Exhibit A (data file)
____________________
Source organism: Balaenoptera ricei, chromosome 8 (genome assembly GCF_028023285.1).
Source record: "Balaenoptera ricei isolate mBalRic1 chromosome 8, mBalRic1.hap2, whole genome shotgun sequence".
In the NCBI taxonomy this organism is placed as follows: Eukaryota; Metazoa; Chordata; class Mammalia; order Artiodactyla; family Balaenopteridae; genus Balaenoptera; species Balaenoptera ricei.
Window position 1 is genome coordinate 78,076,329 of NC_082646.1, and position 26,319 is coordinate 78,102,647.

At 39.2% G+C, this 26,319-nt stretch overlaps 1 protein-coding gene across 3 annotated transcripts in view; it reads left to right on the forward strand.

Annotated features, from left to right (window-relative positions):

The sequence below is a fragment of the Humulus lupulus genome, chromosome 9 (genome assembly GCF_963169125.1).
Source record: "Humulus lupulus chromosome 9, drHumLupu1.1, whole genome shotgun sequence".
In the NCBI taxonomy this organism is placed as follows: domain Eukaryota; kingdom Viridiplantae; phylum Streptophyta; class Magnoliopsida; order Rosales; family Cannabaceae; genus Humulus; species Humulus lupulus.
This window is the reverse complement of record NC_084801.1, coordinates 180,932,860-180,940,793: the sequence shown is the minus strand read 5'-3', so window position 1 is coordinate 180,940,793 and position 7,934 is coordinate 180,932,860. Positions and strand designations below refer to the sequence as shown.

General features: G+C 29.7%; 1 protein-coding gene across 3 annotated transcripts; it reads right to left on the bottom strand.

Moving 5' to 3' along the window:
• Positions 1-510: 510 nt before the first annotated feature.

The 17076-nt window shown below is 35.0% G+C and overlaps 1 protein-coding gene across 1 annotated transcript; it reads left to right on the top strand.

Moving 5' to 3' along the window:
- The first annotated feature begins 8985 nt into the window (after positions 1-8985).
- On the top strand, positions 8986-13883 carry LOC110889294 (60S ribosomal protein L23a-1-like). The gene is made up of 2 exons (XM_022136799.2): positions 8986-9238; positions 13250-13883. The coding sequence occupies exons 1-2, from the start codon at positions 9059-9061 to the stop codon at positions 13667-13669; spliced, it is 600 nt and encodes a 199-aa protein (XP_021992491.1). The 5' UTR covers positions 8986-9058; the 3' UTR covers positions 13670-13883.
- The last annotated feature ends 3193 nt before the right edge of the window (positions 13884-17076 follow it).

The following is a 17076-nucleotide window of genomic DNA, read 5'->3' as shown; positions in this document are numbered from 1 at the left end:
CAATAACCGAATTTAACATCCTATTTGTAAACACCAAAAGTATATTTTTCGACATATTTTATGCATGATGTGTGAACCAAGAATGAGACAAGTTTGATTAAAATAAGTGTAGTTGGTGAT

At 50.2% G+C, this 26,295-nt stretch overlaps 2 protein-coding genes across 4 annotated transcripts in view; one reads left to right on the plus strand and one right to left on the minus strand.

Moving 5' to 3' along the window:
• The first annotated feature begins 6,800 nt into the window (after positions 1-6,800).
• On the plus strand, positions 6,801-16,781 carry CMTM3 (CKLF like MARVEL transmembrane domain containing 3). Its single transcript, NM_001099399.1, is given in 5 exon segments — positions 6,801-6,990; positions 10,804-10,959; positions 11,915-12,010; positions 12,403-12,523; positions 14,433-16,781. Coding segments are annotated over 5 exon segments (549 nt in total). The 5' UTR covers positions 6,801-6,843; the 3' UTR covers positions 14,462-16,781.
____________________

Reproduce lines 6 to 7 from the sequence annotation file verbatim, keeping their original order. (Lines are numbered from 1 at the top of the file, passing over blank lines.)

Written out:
Annotated features, from left to right (window-relative positions):

The sequence below is a fragment of the Humulus lupulus genome, chromosome 9 (genome assembly GCF_963169125.1).